Often, when we provide estimates, we think about how long it will take us to actively do the work. However, it’s likely that these active, value-adding steps only represent a fraction of your overall lead time. It’s more likely that between each of the process steps, the work will spend a considerable amount of time in queues, or wait states, and that the time spent in wait states will be greater than the active work time.

Typically, reducing lead times is a matter of optimizing handoffs between process steps, to minimize the time work spends in wait states. Limiting WIP across the team is one of the most effective ways to reduce wait states and thereby reduce overall lead times. Optimizing cycle times is equally important.

Cycle Time: How long does it take us to...

What It Is: A measure of how long work takes to get from point A to point B within your process.

How It’s Measured: On Kanban boards—from the time a card enters one specified lane to the time it enters another specified lane (which lane depends on what part of your process you’re trying to measure).

What It Tells Us: How long certain portions of your process might take; therefore, giving insight into where work gets stuck in your process and how to improve flow.

Both lead time and cycle time help us understand how long work takes to flow through our Agile workflows, but they measure different segments of the process. While lead time measures the total time a work item spends in our system, cycle time measures how long it takes a work item to get from point A to point B.

Since cycle time can be measured from any two starting and ending points on a Kanban board, it’s common for several categories of cycle time to exist on one board (e.g., design cycle time, development cycle time, QA cycle time, etc.).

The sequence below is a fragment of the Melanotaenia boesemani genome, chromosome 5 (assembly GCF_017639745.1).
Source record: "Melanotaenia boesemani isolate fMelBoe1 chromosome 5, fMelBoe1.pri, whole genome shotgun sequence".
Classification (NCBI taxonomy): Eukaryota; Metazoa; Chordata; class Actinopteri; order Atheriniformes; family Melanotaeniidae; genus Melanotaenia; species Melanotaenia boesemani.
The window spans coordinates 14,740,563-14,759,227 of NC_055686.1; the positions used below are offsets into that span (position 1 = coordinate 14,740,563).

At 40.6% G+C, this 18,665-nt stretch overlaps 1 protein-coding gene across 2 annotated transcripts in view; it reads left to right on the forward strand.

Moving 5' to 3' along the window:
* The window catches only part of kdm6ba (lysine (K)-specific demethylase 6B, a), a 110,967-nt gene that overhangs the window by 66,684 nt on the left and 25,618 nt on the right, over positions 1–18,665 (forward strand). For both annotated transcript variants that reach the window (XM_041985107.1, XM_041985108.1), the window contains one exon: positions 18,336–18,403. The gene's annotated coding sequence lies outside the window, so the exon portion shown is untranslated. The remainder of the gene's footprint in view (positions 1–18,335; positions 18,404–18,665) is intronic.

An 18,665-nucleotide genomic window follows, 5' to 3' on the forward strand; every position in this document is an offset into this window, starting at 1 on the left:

Customer lead time, process cycle times, waiting/queue times​
Customer lead time, process cycle times, waiting/queue times

Similar to measuring lead times, we can measure cycle times by starting a timer when work enters a certain lane on our board and stop it when it moves out of that lane.

Lean and Agile teams can measure cycle times on each of the steps in their process and experiment with ways to reduce them. For example, if you find that your testing cycle time is considerably longer than the other steps in your process, you can try reducing the WIP limit of the testing step, assigning an additional team member to the testing step, or simplifying requirements for testing, allowing the team to move through that step faster.

It might be that within a specific step, there are several review cycles that aren’t visualized. Visualizing these review cycles as their own individual steps can help teams get a more accurate understanding of where work gets stuck.

Now, back to finding a tool that can measure lead and cycle times for you—LeanKit can be just that tool. Not only is it able to do the measuring for you, but through features like Kanban boards, you will be able to easily prioritize and visualize your work in progress, as well as that of other team members. Read this article to learn how to set your LeanKit board up to measure cycle times that matter to you, and if you’re interested to learn more, register for a free trial of LeanKit today!

Alex Glabman

Alex is the Program Manager of New Market Development at LeanKit. He has broad experience in training and coaching customers of various industries, from small domestic teams to large international enterprises. He is trained and experienced in complex organizational problem solving. He enjoys working with individuals and teams on process improvement. Connect with Alex on LinkedIn.